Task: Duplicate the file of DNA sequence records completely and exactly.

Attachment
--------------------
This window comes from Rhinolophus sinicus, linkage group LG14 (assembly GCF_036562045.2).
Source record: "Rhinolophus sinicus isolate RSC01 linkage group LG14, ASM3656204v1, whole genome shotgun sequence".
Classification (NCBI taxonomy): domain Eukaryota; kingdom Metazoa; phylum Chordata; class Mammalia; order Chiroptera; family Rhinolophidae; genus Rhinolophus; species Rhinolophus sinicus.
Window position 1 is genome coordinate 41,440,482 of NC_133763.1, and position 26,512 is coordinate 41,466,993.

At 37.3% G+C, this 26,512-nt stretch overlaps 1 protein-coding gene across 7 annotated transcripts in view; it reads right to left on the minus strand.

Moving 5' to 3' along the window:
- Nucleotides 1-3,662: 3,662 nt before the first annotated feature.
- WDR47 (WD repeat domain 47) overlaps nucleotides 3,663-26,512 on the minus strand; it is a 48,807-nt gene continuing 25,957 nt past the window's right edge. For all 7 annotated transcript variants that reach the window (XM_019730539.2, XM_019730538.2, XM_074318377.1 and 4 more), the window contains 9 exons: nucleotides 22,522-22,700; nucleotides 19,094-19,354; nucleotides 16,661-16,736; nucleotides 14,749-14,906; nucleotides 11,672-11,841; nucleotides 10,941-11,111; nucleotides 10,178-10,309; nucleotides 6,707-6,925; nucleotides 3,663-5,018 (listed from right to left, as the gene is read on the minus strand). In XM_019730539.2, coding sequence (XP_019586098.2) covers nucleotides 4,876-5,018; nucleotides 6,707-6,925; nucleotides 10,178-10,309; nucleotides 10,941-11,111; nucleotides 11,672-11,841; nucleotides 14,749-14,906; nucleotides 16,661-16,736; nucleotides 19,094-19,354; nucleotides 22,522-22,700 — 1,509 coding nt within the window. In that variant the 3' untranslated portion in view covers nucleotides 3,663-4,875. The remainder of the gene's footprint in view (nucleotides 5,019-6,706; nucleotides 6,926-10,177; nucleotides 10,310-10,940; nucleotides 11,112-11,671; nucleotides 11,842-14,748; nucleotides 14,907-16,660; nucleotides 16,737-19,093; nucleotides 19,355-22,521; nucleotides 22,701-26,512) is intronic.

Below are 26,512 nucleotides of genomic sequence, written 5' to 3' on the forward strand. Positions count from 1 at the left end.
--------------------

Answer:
This window comes from Rhinolophus sinicus, linkage group LG14 (assembly GCF_036562045.2).
Source record: "Rhinolophus sinicus isolate RSC01 linkage group LG14, ASM3656204v1, whole genome shotgun sequence".
Classification (NCBI taxonomy): domain Eukaryota; kingdom Metazoa; phylum Chordata; class Mammalia; order Chiroptera; family Rhinolophidae; genus Rhinolophus; species Rhinolophus sinicus.
Window position 1 is genome coordinate 41,440,482 of NC_133763.1, and position 26,512 is coordinate 41,466,993.

At 37.3% G+C, this 26,512-nt stretch overlaps 1 protein-coding gene across 7 annotated transcripts in view; it reads right to left on the minus strand.

Moving 5' to 3' along the window:
- Nucleotides 1-3,662: 3,662 nt before the first annotated feature.
- WDR47 (WD repeat domain 47) overlaps nucleotides 3,663-26,512 on the minus strand; it is a 48,807-nt gene continuing 25,957 nt past the window's right edge. For all 7 annotated transcript variants that reach the window (XM_019730539.2, XM_019730538.2, XM_074318377.1 and 4 more), the window contains 9 exons: nucleotides 22,522-22,700; nucleotides 19,094-19,354; nucleotides 16,661-16,736; nucleotides 14,749-14,906; nucleotides 11,672-11,841; nucleotides 10,941-11,111; nucleotides 10,178-10,309; nucleotides 6,707-6,925; nucleotides 3,663-5,018 (listed from right to left, as the gene is read on the minus strand). In XM_019730539.2, coding sequence (XP_019586098.2) covers nucleotides 4,876-5,018; nucleotides 6,707-6,925; nucleotides 10,178-10,309; nucleotides 10,941-11,111; nucleotides 11,672-11,841; nucleotides 14,749-14,906; nucleotides 16,661-16,736; nucleotides 19,094-19,354; nucleotides 22,522-22,700 — 1,509 coding nt within the window. In that variant the 3' untranslated portion in view covers nucleotides 3,663-4,875. The remainder of the gene's footprint in view (nucleotides 5,019-6,706; nucleotides 6,926-10,177; nucleotides 10,310-10,940; nucleotides 11,112-11,671; nucleotides 11,842-14,748; nucleotides 14,907-16,660; nucleotides 16,737-19,093; nucleotides 19,355-22,521; nucleotides 22,701-26,512) is intronic.

Below are 26,512 nucleotides of genomic sequence, written 5' to 3' on the forward strand. Positions count from 1 at the left end.